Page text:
Whisper it: Nintendo didn't make the best Metroid game of the last five years. It didn't even make the second best Metroid. Both honours go to Rocksteady, a plucky British studio that took the design skeleton of Samus' classic adventures and dressed it up as a giant, clown-punching bat.
The first game, Arkham Asylum, wore the influence on its spandex-clad sleeve. Batman explored a labyrinthine prison complex, backtracking with new kit to eke out routes and secrets. Like the best Metroid games, it felt like one huge level to conquer, lending it a really cohesive sense of space. He even got a scan visor: a 'detective mode' that let him sniff out clues, peer through walls and measure goons' pulse rates as he scared the bejesus out of them.
All of this returns in Arkham City, only Rocksteady has pushed the play pit to daring extremes. After the events of the first game - quick synopsis: Batman gets trapped in the madhouse, punches everyone - the Asylum has expanded into Gotham's slums. The rechristened Arkham City is a warren of streets and alleys. Criminal factions, each answering to a different supervillain, fight for supremacy under the watchful eye of prison helicopters in the skies.
It's not so much an open world in the GTA sense, as a complex hubworld leading to contained levels elsewhere. Key story missions make use of the city's scale - you might have to sprint across it, or eliminate scattered targets - but the meat of the game drives Batman inside. It's a nice trade-off, giving us tightly designed interiors to stalk through and a wide-open playground to grapple-hook around and let off some steam in.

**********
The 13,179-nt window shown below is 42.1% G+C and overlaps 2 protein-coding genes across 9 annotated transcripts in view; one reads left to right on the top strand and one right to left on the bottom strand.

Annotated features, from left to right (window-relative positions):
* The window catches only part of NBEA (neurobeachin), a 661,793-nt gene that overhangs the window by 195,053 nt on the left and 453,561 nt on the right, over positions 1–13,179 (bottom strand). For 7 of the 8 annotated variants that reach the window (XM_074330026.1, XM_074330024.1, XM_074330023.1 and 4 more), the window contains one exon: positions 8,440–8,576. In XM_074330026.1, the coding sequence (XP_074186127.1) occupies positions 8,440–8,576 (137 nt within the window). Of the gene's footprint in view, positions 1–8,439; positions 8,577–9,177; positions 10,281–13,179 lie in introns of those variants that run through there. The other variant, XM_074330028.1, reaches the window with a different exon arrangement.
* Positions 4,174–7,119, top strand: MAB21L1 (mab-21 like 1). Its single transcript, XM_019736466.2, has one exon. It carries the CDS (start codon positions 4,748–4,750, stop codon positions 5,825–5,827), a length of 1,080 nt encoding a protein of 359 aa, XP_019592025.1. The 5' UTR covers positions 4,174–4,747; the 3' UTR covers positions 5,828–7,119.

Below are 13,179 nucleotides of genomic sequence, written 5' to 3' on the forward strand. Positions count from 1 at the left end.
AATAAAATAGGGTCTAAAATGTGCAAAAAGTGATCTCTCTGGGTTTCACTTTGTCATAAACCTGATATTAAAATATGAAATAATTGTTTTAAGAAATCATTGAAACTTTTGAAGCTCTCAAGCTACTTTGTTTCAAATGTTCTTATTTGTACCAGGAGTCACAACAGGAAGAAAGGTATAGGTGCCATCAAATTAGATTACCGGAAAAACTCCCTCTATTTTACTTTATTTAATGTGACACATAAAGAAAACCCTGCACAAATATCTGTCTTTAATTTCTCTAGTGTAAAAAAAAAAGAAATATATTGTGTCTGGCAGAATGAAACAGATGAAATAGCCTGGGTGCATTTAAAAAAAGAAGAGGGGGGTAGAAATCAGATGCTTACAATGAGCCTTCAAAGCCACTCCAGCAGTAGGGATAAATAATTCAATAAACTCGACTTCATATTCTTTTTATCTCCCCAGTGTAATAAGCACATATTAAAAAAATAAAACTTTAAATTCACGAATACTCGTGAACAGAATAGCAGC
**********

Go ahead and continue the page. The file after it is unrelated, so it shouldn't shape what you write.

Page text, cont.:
At the heart of it all is the most accomplished digital superhero since GameCube's Spider-Man 2. He fills the screen with intimidating bulk, his physics-enabled cape wafting in the wind. Dive from a rooftop and the cloth extends into a glider as responsive as any Pilotwings vehicle.
Pressing the crouch button transforms him from brash dispenser of bat-justice to darting avenger. Enter the closely-guarded interior locations and focus shifts to silent takedowns and predatory scare tactics. Victory is earned by dominating rooms through canny use of air vents, floor panels and the rafters up above.
The utility belt helps run circles around the enemy. Sonic Batarangs can lure a goon away from the herd for a secret fist-on-face rendezvous. Fire a Remote Electrical Charge at an electromagnet and it'll pull the guns from nearby hands. Our favourite is the Explosive Gel. Up to three squirts can be administered and then detonated at will by prodding the respective symbol on the GamePad map. Timing explosions to drop rubble onto henchmen heads is brilliant.
The utility belt is the big focus of this port. The GamePad enables you to equip items, but you're still limited to mapping them to three D-Pad directions, so it's not like you have easier access than was afforded to 360/PS3 players. GamePad controls are a mixed bag. Gyro aiming works well and the tap-to-explode gels are neat, but the finger-tracing computer hacking mini-game halts the pace, while piloting Remote Controlled Batarangs is best viewed on a bigger TV.
With Batman's aversion to lead, you'll need to get your head around the gadgets, sharpish. Get spotted and smoke pellets let him grapple-hook to safety during the confusion, but the alerted guards will prove harder to stalk. Some late game alterations, such as the guards' thermal goggles, ensure you can't rely on the same tricks again and again. Making you feel powerful, but not over-powered, is the game's smartest trick.